Overall, this book could have been better. Part of the reason why this book did not move me was the writing. It was strange and it took me a while to get used to it.

Sidenote: I love the cover art for this book. It’s so beautiful. 

Rating: 2.5/5

Rating System:

1/5: I hated it.

2/5: It had some redeeming qualities but overall, not a good book.

3/5: I liked it (A fun read).

4/5: I really like it, but something was missing.

5/5: I love it! It’s as close to perfection as it can get!

Adult Contemporary, Special Review

Book Review: Etiquette for the End of the World by Jeanne Martinet

Etiquette for the end of the World by Jeanne Martinet
Etiquette for the end of the World by Jeanne Martinet

I was given a copy of this book through Net Galley. The description of the story was very promising which led me to request it. I started reading the book once I was approved, but after the first 30 pages everything started going down hill. I am sad to say that after trying to read it for over a month, I can’t make myself finish the book and I will write a review on what I’ve read so far. I really wanted to like this book but I couldn’t.

Goodreads Summary:

A romantic comedy of post-millennial manners, apocalyptic career moves, and a woman’s last chance to get life right…

RULE #1: DON’T PANIC—IT ONLY ATTRACTS SHARKS

It’s not the end of the world. That’s what 39-year-old Tess Eliot has to remind herself after losing her newspaper column (“Tess Knows Best”) and being dumped by her boyfriend for a younger woman (a feng shui expert? Really?). Then Tess is hired to write an etiquette guide preparing readers for the Ancient Mayan doomsday of December 21, 2012, and she has to ask herself: Could the world really be coming to an end? At first, Tess fakes her way through chapters like “Boundaries in the Bunker” and “Cannibalism: Yes or No?” But after uncovering a secret plot for world destruction, she is forced to embark on a life-changing odyssey of her own—involving all-too-close encounters with touchy-feely survivalists, conspiracy theorists and one handsome guy who seems way too perfect.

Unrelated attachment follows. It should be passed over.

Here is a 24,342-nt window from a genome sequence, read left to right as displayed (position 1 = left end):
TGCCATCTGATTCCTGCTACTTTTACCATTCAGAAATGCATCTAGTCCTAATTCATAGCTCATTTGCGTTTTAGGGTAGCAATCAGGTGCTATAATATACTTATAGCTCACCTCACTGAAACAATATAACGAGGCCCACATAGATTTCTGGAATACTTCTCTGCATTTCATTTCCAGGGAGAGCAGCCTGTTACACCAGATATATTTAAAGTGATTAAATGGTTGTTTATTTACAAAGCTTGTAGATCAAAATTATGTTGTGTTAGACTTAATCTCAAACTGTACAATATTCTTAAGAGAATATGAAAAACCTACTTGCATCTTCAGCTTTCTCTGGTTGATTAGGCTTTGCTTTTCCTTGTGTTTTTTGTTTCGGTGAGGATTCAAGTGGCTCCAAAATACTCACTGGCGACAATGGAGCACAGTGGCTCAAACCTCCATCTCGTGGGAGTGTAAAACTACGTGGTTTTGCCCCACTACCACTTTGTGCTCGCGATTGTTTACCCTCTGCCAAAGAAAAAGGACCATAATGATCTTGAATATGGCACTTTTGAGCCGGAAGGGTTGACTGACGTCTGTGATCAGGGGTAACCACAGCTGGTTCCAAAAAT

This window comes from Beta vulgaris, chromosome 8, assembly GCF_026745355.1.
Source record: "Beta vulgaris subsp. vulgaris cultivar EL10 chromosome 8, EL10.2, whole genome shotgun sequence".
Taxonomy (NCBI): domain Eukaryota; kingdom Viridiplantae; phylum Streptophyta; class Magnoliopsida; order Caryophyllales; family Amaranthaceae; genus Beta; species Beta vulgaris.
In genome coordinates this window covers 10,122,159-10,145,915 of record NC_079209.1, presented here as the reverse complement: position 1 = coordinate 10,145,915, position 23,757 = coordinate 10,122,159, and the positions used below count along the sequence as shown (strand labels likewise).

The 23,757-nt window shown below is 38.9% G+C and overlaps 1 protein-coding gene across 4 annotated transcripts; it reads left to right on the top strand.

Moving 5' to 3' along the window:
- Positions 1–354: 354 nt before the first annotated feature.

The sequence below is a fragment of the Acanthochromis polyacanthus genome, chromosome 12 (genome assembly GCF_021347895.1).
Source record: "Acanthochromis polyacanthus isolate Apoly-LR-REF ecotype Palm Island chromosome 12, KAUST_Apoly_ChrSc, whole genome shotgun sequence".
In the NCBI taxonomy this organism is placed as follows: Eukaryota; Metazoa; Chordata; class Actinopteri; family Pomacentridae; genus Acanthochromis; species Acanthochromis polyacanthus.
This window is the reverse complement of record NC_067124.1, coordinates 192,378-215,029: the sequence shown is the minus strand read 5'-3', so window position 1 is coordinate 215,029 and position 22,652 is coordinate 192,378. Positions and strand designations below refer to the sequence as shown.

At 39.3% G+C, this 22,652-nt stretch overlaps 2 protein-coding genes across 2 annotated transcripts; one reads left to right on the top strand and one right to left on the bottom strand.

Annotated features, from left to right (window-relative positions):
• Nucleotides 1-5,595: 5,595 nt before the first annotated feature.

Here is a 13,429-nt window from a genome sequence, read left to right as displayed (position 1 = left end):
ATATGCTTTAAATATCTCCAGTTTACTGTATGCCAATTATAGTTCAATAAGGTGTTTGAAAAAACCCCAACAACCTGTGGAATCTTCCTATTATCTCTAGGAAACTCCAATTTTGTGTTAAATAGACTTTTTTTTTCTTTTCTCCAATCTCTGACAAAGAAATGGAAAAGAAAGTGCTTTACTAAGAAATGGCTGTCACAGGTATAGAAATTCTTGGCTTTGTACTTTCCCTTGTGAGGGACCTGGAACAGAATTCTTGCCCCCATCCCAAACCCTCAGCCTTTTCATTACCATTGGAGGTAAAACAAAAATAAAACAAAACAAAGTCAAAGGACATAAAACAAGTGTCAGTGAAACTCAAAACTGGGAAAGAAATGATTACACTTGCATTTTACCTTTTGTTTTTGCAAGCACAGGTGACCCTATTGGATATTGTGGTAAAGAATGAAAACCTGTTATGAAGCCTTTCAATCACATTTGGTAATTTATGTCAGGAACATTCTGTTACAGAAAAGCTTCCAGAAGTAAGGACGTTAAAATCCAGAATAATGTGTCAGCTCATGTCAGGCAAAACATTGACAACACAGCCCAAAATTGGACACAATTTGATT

What I liked:

I like that the book wasn’t badly written (as in I did not find any grammatical errors). I also liked the idea that was being marketed. The title makes you want to read the book and I like that. If this book would had been executed better, I would have been a fan of it for a long time.

What I didn’t like:

I did not like the characters in the story or how the plot was developed. The main character at first was someone I could be friends in real life and I kind of liked, but soon she started changing into something I could not stand. There are plenty of stories I’ve read with bad characters, but somehow you come to like them but Tess was one of those characters who I wanted to scream at and say, “Get a life! Grow up!” The only character I liked was Tess’ old boss who helps her obtain side jobs and in a sense is her advisor.

Overall:

I didn’t like the book and I couldn’t make myself finish it. What upsets me is that I requested a copy of this book to review it and I will be giving it a bad review but it happens. Everyone has a time where they have this awesome idea but it is poorly executed and it ends up being a mess. I am not bashing her writing but this story could have been better executed. It had so much potential for being great.

Rating: 2/5